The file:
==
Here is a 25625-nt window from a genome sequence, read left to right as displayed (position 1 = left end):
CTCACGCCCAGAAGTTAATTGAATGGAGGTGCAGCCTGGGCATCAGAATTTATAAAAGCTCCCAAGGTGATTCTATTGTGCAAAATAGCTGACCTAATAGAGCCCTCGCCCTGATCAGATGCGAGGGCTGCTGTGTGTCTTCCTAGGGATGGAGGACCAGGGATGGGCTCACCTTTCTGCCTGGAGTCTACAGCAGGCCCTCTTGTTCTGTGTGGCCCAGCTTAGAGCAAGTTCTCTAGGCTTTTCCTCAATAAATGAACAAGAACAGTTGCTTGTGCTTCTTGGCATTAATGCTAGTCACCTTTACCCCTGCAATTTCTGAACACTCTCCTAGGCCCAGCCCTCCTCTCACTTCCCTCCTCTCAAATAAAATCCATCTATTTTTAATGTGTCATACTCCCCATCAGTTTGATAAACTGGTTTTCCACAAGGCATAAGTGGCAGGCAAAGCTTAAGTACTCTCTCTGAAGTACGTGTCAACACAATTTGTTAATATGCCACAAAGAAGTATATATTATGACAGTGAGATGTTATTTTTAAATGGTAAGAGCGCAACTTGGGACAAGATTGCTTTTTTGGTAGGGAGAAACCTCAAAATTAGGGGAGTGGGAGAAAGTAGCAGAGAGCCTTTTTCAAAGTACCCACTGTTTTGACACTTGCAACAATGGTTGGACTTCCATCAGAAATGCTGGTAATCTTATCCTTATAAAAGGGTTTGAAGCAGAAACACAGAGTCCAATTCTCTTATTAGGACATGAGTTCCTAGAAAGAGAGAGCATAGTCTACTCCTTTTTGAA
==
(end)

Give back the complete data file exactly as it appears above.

Here is a 25625-nt window from a genome sequence, read left to right as displayed (position 1 = left end):
CTCACGCCCAGAAGTTAATTGAATGGAGGTGCAGCCTGGGCATCAGAATTTATAAAAGCTCCCAAGGTGATTCTATTGTGCAAAATAGCTGACCTAATAGAGCCCTCGCCCTGATCAGATGCGAGGGCTGCTGTGTGTCTTCCTAGGGATGGAGGACCAGGGATGGGCTCACCTTTCTGCCTGGAGTCTACAGCAGGCCCTCTTGTTCTGTGTGGCCCAGCTTAGAGCAAGTTCTCTAGGCTTTTCCTCAATAAATGAACAAGAACAGTTGCTTGTGCTTCTTGGCATTAATGCTAGTCACCTTTACCCCTGCAATTTCTGAACACTCTCCTAGGCCCAGCCCTCCTCTCACTTCCCTCCTCTCAAATAAAATCCATCTATTTTTAATGTGTCATACTCCCCATCAGTTTGATAAACTGGTTTTCCACAAGGCATAAGTGGCAGGCAAAGCTTAAGTACTCTCTCTGAAGTACGTGTCAACACAATTTGTTAATATGCCACAAAGAAGTATATATTATGACAGTGAGATGTTATTTTTAAATGGTAAGAGCGCAACTTGGGACAAGATTGCTTTTTTGGTAGGGAGAAACCTCAAAATTAGGGGAGTGGGAGAAAGTAGCAGAGAGCCTTTTTCAAAGTACCCACTGTTTTGACACTTGCAACAATGGTTGGACTTCCATCAGAAATGCTGGTAATCTTATCCTTATAAAAGGGTTTGAAGCAGAAACACAGAGTCCAATTCTCTTATTAGGACATGAGTTCCTAGAAAGAGAGAGCATAGTCTACTCCTTTTTGAA